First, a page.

Is Your Delivery Too Intense?

by Ann S. Utterback, Ph.D. on July 16, 2014

Take a second and imagine you’re at the emergency room with a loved one.  You’re tense waiting for someone to tell you something.  Do you want the doctor to run out to talk to you and sound like he or she can’t control their own excitement about this medical crisis?  Certainly not.  I feel the same way about what I hear on television, radio or the internet.  I want a clear, calm delivery that lets me decide how excited or agitated to be.

I was working with a television reporter the other day who had ramped up the intensity of her delivery to a level that was clearly too high.  When I asked her why she had done this, she said it was because the events of the story were so exciting she had gotten caught up in the excitement.  Does this ever happen to you?  If you’re a reporter, you might be covering a riot or an explosion.  Any story that gets the heart pumping.  If you’re a voice over artist, you might be pushing your delivery to get more excitement about a product or you might get directed to sound overly excited.

The problem is that if your excitement bleeds into your delivery too much, you’re doing a disservice to your listener.  Let me give you an example I always cite when I’m talking about this.  On 9/11, the only network I could watch was ABC because Peter Jennings had such a calm delivery.  (Listen to this clip of Peter Jennings on 9/11.)  He wasn’t adding to the crisis in the way he was reporting it.  Other anchors were.  All I wanted was to hear what was happening.  That day certainly didn’t need drama added to it.  I wanted a calm, steady voice that did not portray hysteria.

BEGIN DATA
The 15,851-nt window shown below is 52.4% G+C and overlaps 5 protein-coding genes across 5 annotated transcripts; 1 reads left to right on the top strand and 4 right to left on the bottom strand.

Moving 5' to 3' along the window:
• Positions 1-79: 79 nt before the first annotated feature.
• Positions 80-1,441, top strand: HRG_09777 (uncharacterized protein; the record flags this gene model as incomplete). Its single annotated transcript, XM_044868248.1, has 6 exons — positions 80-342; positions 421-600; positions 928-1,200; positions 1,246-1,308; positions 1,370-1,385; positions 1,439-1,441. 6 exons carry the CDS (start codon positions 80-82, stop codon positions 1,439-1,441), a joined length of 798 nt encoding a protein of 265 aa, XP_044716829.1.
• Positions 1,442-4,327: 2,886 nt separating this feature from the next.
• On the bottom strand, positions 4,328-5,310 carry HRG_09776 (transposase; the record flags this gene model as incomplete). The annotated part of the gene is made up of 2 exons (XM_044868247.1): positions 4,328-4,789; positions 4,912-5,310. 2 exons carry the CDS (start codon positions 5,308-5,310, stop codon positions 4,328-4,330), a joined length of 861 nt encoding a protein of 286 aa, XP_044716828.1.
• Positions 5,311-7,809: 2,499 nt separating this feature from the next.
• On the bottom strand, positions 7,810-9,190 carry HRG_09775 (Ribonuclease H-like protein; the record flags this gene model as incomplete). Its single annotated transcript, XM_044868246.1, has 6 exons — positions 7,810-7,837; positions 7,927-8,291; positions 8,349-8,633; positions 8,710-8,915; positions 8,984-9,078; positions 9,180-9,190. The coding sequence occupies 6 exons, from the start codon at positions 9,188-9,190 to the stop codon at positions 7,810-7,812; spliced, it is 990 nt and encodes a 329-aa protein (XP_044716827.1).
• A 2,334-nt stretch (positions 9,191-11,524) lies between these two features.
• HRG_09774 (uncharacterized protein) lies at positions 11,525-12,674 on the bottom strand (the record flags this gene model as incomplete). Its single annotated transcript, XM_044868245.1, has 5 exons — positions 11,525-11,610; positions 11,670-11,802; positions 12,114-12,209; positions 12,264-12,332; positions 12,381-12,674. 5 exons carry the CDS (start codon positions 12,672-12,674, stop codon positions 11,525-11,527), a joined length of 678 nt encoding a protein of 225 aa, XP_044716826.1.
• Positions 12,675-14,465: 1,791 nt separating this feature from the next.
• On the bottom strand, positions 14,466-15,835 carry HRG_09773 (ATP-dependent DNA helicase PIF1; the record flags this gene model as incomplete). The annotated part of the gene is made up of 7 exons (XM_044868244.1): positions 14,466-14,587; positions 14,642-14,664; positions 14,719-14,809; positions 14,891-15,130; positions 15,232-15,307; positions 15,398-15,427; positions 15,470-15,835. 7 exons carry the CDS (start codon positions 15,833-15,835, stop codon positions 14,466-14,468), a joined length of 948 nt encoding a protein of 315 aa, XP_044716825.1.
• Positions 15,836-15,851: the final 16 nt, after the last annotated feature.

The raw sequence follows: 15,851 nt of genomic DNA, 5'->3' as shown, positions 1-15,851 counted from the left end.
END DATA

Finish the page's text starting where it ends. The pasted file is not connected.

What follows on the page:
Keep this in mind the next time you have the feeling you should ramp up your delivery.  Ask yourself, am I letting my emotions take over my delivery?  And remember, often it’s the calm, steady voice that we want to hear whether we’re in the emergency room or listening to media.

Want to read more on this topic?  Check my recent post, “Rapid-Fire Delivery Can Get You Fired.”


 

{ 4 comments… read them below or add one }

Dave Cupp March 6, 2012 at 4:00 pm

Thanks for posting this, Ann.

I’ve been a life-long NBC fan; but for my money no anchor ever connected better with viewers than Peter Jennings.
Tragically, to a certain extent Jennings became a victim of 9/11 himself. The pressures he faced covering that tragedy drove him back to cigarettes – and four years later the cigarettes killed him.
These links go to a clip of Jennings at work on 9/11 – and to what became his final broadcast:

http://www.youtube.com/watch?v=0vRfdgU2Q4E Jennings Final Broadcast

http://www.youtube.com/watch?v=KYGWPd0Ky6I Jennings Covers 9/11

Ann S. Utterback, Ph.D. March 6, 2012 at 4:51 pm

Thanks, Dave. I totally agree with you. We lost one of the greats when we lost Peter Jennings. The clips you added are good ones for us all to see.

Gary Terzza July 20, 2014 at 5:31 pm

I recognise elements of myself in this Ann. Back in 2001, as an announcer on Channel 4 TV here in the UK, I was introducing a brand new chat show with two big British stars – Richard & Judy. It was a big deal for the broadcaster, so I gave it 110%.

This was probably about 30% too much as the next day The Guardian newspaper remarked that I should “drink less caffeine in the afternoon.”

I have since toned down my enthusiasm!

Ann S. Utterback, Ph.D. July 21, 2014 at 4:33 pm

Thanks for the great example, Gary! Sometimes we confuse vocal energy with urgency of speech and an overuse of pitch changes. Caffeine can do that, too ;-) My advice is stay away from both!!

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